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Verizon Wireless vs. AT&T Wireless Review 2022
Verizon’s fast data speeds and amazing coverage are hard to beat, but AT&T comes close with cheaper prices and more data
AT&T and Verizon are two household names in the mobile industry. But which one offers better cell phone plans? It really depends on what you want.
Verizon is the most expensive wireless carrier, but it offers unparalleled coverage, fast data speeds, and robust perks that are worth the price for many people. AT&T is slightly cheaper than Verizon and offers more high-speed data on its premium cell phone plan, but its data speeds tend to be a bit slower.
Read on for an in-depth analysis of these phone carriers’ plans, prices, data performance, coverage, and customer service.
What to look for in a cell phone plan
Choosing the perfect cell phone plan begins with knowing what you want. Before we jump into the meat of this review, here are a few plan features that we think are important to consider.
- Data: You need 4G LTE/5G data for everything from sending picture messages to scrolling through TikTok. Make sure you have enough to support your daily habits.
- Price: Use price comparison tools to make sure you’re getting the best deal. There may be a very similar cell phone plan that another carrier offers for less.
- Coverage: The three big carriers—AT&T, T-Mobile, and Verizon—all have pretty good 4G coverage in cities. But it’s a different story for rural areas and emerging 5G networks. Look at the Verizon and AT&T coverage maps to be sure you’ll get the service you need.
- Perks: Extra features—like HD streaming and hotspot data—are really important for some users. Read the fine print on your plan to be sure it has what you want.
Verizon vs. AT&T plans and pricing
We’ll just come out and say it upfront—AT&T and Verizon offer very similar plans. The difference between the two often comes down to a $5 price difference or a small perk.
If you’re having a hard time choosing, be sure to look at the coverage and data sections further below, where the differences between the carriers are often more stark.
In this section, we’re going to focus on unlimited data plans, because neither carrier offers much in terms of limited-data plans at all. So it’s go big or go home (or go get yourself a cheap limited-data plan from one of these other carriers). Let’s dive in.
First-tier unlimited data plans
At the cheapest end of the spectrum we’ve got Verizon’s Start Unlimited Plan and AT&T’s Unlimited Starter plan. That’s not confusing at all. (Is it so hard to come up with a more original plan name?)
Both plans are unlimited, but they come with significant drawbacks that we’ll cover in a moment.
The biggest problem with both of these unlimited plans is that they are always subject to deprioritization.
Deprioritization happens when the network is busy and your carrier needs to slow down some customers’ speeds to keep everything running smoothly. On these plans, you’ll be one of the first customers to see data speeds drop. Not ideal for those who work, game, or stream often.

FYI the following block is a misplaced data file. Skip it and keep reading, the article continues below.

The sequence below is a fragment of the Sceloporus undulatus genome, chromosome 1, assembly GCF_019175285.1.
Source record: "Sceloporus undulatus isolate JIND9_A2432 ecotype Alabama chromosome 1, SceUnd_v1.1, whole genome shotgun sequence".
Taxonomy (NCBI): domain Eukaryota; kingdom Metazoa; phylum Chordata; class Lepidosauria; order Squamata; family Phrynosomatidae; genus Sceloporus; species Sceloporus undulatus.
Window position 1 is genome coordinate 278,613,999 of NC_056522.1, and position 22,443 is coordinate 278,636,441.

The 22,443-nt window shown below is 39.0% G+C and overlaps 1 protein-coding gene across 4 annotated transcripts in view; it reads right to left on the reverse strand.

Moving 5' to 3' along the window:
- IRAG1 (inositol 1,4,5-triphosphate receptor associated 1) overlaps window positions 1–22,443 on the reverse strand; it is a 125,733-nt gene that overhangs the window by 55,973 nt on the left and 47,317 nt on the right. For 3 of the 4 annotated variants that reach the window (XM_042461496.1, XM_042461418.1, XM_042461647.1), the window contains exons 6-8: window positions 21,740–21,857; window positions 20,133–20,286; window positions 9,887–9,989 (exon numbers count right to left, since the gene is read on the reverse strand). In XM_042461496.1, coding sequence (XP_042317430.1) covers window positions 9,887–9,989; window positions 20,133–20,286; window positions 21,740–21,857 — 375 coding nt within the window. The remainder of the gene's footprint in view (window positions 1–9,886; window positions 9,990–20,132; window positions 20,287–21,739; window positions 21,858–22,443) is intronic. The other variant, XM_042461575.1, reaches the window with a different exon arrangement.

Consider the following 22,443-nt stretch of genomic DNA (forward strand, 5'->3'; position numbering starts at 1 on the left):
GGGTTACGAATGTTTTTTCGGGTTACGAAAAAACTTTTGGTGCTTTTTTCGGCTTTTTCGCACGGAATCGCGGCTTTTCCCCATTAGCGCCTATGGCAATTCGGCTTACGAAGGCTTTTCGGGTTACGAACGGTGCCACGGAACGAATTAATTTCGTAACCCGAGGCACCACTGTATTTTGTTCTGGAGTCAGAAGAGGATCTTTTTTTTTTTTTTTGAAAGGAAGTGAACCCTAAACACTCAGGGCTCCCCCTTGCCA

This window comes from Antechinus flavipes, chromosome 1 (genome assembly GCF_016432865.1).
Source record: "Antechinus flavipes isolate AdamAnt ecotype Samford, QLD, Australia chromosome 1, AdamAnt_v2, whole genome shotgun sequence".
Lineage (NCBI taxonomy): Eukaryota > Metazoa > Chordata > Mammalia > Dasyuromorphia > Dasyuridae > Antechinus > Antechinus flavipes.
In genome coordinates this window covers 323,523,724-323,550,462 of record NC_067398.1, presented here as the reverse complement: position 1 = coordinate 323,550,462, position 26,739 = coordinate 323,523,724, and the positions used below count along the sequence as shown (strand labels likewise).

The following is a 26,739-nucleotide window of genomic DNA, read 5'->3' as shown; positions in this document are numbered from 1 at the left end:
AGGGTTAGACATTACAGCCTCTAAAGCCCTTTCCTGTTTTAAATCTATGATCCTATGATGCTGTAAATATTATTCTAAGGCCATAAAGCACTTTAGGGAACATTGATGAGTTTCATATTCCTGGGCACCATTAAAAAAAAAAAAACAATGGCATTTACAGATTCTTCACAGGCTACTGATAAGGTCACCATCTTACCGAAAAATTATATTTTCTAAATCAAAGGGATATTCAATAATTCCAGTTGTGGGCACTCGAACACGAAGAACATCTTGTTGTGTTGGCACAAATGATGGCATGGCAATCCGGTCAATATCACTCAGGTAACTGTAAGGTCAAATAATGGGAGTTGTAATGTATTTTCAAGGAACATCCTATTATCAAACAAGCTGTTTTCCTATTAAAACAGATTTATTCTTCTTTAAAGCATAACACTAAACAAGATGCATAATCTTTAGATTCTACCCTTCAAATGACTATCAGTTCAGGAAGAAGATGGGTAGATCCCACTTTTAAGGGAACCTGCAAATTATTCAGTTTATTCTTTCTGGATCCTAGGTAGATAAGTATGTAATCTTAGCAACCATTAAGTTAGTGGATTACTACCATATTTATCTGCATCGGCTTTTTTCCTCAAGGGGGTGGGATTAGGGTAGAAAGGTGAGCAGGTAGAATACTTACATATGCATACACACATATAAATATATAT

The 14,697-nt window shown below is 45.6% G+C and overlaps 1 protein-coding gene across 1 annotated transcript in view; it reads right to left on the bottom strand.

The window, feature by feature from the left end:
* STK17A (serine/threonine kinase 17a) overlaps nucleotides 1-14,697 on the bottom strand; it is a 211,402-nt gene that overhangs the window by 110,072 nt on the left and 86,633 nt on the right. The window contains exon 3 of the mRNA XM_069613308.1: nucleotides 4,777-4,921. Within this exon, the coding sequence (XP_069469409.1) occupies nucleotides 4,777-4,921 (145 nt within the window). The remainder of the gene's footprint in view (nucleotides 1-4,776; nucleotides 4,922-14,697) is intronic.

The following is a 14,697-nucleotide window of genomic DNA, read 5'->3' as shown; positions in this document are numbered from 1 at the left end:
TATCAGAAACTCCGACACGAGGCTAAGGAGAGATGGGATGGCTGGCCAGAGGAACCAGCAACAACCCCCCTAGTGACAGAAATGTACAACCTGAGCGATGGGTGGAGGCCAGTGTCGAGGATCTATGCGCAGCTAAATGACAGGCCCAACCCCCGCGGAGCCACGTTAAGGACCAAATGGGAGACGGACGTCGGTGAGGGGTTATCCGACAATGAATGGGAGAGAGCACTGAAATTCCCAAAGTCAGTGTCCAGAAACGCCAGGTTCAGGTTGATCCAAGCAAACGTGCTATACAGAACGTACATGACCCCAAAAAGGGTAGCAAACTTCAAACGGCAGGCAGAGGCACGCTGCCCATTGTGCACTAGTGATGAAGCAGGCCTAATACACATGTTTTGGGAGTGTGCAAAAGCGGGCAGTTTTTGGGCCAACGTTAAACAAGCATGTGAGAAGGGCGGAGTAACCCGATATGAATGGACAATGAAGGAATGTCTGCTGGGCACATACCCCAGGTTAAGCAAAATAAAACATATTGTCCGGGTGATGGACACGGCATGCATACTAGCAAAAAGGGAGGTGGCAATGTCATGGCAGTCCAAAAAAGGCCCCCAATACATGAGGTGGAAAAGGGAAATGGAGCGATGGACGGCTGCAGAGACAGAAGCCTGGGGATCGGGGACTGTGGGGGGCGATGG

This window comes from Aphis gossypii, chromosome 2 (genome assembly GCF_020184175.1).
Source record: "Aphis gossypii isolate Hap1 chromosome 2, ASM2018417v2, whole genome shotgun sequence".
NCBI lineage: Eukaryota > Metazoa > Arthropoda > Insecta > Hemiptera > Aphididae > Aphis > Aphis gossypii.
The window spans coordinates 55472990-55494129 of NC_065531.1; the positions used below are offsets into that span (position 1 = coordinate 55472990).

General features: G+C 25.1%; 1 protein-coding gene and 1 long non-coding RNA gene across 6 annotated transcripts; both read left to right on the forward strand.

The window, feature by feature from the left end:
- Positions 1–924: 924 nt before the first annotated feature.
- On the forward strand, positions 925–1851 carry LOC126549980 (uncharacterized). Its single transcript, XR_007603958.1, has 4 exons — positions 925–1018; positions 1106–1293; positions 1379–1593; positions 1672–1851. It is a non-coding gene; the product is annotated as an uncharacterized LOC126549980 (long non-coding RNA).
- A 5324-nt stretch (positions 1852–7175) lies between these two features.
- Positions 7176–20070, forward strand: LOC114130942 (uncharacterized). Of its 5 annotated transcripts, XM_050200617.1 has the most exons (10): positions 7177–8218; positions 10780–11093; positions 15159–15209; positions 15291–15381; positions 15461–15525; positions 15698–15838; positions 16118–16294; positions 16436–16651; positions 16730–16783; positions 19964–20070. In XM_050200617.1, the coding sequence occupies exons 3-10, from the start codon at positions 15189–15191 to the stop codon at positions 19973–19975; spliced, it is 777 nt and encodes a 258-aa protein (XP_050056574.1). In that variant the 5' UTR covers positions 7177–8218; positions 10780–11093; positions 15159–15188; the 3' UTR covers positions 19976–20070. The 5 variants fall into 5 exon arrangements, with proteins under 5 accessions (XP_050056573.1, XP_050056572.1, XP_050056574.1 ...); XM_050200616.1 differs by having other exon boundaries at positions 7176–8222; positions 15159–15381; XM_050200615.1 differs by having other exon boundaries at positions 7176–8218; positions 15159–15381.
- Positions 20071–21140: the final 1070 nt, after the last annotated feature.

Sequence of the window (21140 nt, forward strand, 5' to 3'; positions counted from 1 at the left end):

Speaking of streaming—AT&T’s Unlimited Starter plan will peg your video streaming at 1.5 Mbps and Verizon will peg it at 480p. Basically, in both cases you’ll get standard definition video and nothing more.
If these plans are sounding basically exactly the same, that’s because they are. It really comes down to small differences in price and perks. AT&T’s plan is $5 cheaper, but Verizon’s will get you a six month subscription to Disney+.
Also, while AT&T’s Unlimited Starter plan gives you free 5G access, Verizon’s Start Unlimited plan does not. You’ll have to pay $10 a month if you want access to 5G.
That’s about it for these bottom tier plans. Let’s move on to tier two.
If you’re trying to figure out whether you really need that unlimited plan or not, our handy guide might be able to help.
Mid-tier unlimited data plans
The second-tier plans from AT&T and Verizon do away with the constant threat of data deprioritization. Instead you’ll get a “data cap.” After you pass your data cap, your data speeds can (and will) slow down during times of network congestion.
All three of these second-tier plans have the same data cap—50 GB. That’s a decent amount of 4G LTE data.
Many people who just use their phone for occasional streaming, gaming, scrolling, and messaging will never exceed 50 GB. However, heavy data users could definitely start to see their data slowdown near the end of the month.
Here’s a look at the plans.
As with the first-tier plans, AT&T offers 5G coverage on their plan at no additional cost. Verizon’s Do More and Play More plans are both running a promotional deal that gets you free 5G access, but it normally costs $10 a month.
It depends. Both AT&T and Verizon’s data caps apply to low-band 5G networks. This is the sort of 5G that’s more common (often called “nationwide 5G”).
But, if you’re connected to Verizon’s super-fast high-band (also called Ultra-wideband) 5G network then there are no data caps. So you can go ahead and stream every season of The Walking Dead in HD at 200 Mbps speeds, if you want to.
All three of these mid-tier plans come with 15 GB of hotspot data use, and unlimited talk, text, and data in Canada and Mexico. (If you want to learn more about the subtle differences between Verizon’s Do More and Play More plans, check out our Verizon review).
If you find it difficult to tell the difference between AT&T and Verizon’s mid-tier plans, you’re not alone. They offer nearly identical benefits, so your decision might come down to saving $5 with AT&T or getting slightly better coverage and data speeds from Verizon.
Top-tier unlimited data plans
If you want the best of the best then your best options are the Verizon Get More Unlimited Plan or the AT&T Unlimited Premium plan.
Unlike the previous tiers, there is actually a pretty significant difference between Verizon and AT&T. Verizon’s plan only comes with 50 GB of high-speed data, while AT&T gives you double that with a 100 GB data cap.
That’s a significant difference for SnapChatting teenagers and working-on-the-go parents.
There are also some more subtle differences between these two plans. With Verizon you’ll get free subscriptions to Disney+, Hulu, Apple Music, and ESPN+, while AT&T gets you a free MAX subscription.
Both top-tier plans come with 30 GB of mobile hotspot data and limited international perks, like free talk and text in Mexico and Canada.
Verizon vs. AT&T family plans
There’s nothing like getting the whole family together to parse out who still needs to pay for their portion of the phone bill. But seriously, you can save a bunch of dough if you bundle up with your kids, siblings, and other relatives in a family plan.
Both Verizon and AT&T have family plan deals that just get better with every line that you add. We’ll take a look at Verizon first.
Verizon’s family plans are essentially identical to its individual unlimited plans, except a lot cheaper. You’ll get the same features and benefits that we outlined above on every single line that you add.